One of the worst November cold outbreaks on record occurred in the area after 4-8” of snowfall. Widespread readings of -15 to -5 occurred in the Midwest. An early record-keeper had a low of -17° on this date in Allen County, Indiana. At Indianapolis, the weather record entry read “weather uncommonly severe” on this date with 0° at sunrise & only 18° at 2 p.m. 7” of snow was on the ground on this date in Lafayette with snow reportedly on the ground for “5 days”. On the 19th through the 25th, 2 p.m. temperatures did not exceed the teens at Lafayette, or Indianapolis. It was also a very wet month overall with 7.24" of rainfall recorded at Indianapolis for November 1857. Lafayette was said to have had a "very wet, snowy, uncommonly cold month" with "fields totally unfit for work".

5.  November 26, 1882:  5.8" West Lafayette

5.8” of snow measured at West Lafayette. Melted to 0.63” if liquid. High was 36 with low of 27.

Totals included:  8" Logansport....8" Peru....6-8" totals extended from Fort Wayne, Indiana to Springfield, Illinois.  St. Louis saw 4".  Flurries occurred as far south as northern Mississippi.

6.  November 2-3, 1899:  5.7" West Lafayette

5.7" of snow fall measured at 7 a.m. onNovember 3 at West Lafayette after falling 6:30 p.m. to 6:30 a.m. Temperatures hovered around 33 or 34 during the snowfall, so it was slushy, sticky, wet & tended to melt as it fell quite a bit on the Purdue campus. Up to fell 13.5” fell elsewhere.  There was a sharp cut-off between the heavy, wet snow & mainly rainfall in the far south & southeast.

Totals included:  13.5" Winamac....13" Delphi....12" Monticello....10" Logansport....2" Peru....Trace Veedersburg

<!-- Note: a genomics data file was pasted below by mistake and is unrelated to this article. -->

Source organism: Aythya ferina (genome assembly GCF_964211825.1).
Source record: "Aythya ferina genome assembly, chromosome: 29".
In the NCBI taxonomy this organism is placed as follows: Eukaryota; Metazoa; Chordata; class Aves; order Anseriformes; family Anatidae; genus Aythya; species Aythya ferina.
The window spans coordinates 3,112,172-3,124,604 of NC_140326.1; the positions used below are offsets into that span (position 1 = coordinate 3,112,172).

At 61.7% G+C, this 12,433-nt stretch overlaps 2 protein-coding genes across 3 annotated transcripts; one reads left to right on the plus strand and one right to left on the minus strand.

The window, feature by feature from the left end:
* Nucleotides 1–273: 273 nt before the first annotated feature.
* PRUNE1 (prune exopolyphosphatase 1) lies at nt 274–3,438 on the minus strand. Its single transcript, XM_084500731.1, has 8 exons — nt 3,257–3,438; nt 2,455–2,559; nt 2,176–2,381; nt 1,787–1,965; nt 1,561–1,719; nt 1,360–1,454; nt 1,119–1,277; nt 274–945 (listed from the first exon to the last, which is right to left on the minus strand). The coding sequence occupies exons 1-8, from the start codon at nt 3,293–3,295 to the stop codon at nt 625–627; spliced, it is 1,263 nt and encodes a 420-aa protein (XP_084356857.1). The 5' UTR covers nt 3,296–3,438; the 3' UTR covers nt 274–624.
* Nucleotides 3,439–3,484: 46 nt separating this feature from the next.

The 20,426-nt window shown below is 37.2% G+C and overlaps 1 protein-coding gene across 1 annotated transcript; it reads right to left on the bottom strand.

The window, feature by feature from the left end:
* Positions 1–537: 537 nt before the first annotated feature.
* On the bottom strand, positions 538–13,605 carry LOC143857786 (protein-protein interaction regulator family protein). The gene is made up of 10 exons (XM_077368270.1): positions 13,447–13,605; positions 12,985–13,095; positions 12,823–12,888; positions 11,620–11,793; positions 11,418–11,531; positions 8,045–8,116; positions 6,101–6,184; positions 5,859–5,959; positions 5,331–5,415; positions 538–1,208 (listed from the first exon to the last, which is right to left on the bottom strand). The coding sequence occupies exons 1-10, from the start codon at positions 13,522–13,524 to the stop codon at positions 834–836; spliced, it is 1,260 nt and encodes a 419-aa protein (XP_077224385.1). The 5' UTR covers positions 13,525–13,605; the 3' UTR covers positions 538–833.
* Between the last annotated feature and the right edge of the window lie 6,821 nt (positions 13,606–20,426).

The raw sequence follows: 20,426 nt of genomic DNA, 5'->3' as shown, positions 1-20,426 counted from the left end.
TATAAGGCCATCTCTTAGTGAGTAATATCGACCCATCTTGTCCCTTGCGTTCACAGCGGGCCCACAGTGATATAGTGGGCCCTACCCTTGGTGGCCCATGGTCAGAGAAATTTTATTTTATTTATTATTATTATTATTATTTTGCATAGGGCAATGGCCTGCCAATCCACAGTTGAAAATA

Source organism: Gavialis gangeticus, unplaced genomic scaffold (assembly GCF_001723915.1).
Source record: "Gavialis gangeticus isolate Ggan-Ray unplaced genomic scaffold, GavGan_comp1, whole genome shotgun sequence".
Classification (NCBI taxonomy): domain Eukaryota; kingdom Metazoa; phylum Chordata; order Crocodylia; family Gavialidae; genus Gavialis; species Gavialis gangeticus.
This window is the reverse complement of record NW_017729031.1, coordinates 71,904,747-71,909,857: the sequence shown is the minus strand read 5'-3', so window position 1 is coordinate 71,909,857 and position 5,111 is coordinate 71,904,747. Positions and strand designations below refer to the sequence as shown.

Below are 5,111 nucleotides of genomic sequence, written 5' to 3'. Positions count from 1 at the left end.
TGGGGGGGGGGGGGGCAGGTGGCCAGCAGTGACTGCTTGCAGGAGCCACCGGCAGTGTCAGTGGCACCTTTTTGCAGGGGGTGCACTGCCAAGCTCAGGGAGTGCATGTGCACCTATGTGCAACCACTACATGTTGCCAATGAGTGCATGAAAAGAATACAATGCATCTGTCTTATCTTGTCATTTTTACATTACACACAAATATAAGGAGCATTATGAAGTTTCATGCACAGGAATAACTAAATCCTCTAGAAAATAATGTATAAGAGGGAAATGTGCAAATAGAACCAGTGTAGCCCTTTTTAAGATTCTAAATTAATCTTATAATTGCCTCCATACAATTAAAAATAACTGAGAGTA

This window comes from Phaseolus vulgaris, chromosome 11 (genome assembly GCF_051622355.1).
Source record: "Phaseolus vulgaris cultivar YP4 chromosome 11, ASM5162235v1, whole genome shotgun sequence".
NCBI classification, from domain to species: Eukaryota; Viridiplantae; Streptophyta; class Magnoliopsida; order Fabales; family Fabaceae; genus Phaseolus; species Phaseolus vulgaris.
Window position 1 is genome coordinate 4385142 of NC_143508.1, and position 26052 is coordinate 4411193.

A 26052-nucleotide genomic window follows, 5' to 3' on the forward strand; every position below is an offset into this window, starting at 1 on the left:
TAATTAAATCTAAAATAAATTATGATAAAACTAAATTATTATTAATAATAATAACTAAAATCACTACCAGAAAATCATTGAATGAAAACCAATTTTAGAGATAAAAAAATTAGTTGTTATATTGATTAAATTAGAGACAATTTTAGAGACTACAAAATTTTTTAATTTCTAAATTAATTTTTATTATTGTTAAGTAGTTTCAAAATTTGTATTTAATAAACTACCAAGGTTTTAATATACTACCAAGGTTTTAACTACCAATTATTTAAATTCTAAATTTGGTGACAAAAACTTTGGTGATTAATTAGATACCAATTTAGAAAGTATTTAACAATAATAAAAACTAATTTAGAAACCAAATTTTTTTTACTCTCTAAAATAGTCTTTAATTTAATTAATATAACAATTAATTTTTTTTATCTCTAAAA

7. November 30, 1974: 5.1" West Lafayette

November came to an end with a winter storm arriving to the viewing area. By the time the snow came to an end, 8.8” of snow had accumulated at Kokomo, 8.6” at Crawfordsville, 8” Logansport, 7.5” Kentland, 7.3” at Delphi, 6” Peru, 5.5” at Romney, 5.1” West Lafayette & 5” at Whitestown.

8.  November 5-6, 1886:  5" West Lafayette

This storm system dumped 5" at Logansport....4" Crawfordsville & Veedersburg...2" Marion, Indiana.  Up to 7" was measured in east-central Illinois per scanty observations.

This began another one of those rough, brutal 1880s winters with the all-time record low of -33 set at West Lafayette in January 1887 & then this monster storm in December unusually far to the south.  We missed this early blizzard, but still had the cold.

9. November 27, 1980: 5" West Lafayette

Up to 9" of snow was measured in the area from this sort of "Inside Runner" storm that began in the Gulf of Mexico & moved due north.

Snowfall totals included:  9" Covington....7.7" Kentland....7.6" Monticello....7" Winmac....7" Rochester....5"Delphi....4.5" Kokomo....4.5" Wheatfield....4" Frankfort....3.5" Logansport

10.  November 27, 1931:  4" West Lafayette

This system was a bit different in that it was an upper low.  It was still a favorable track for significant snowfall for part of area.  There was a very weak surface reflection as seen on the surface map below.

Snowfall totals from this event included 8" Veedersburg....6.1" Frankfort....6" Kokomo....3" Delphi....2.6" Rensselaer....2" Logansport....1.5" Wheatfield....1.5" Thayer (Newton County)....1" Crawfordsville....1" Winamac....Trace Rochester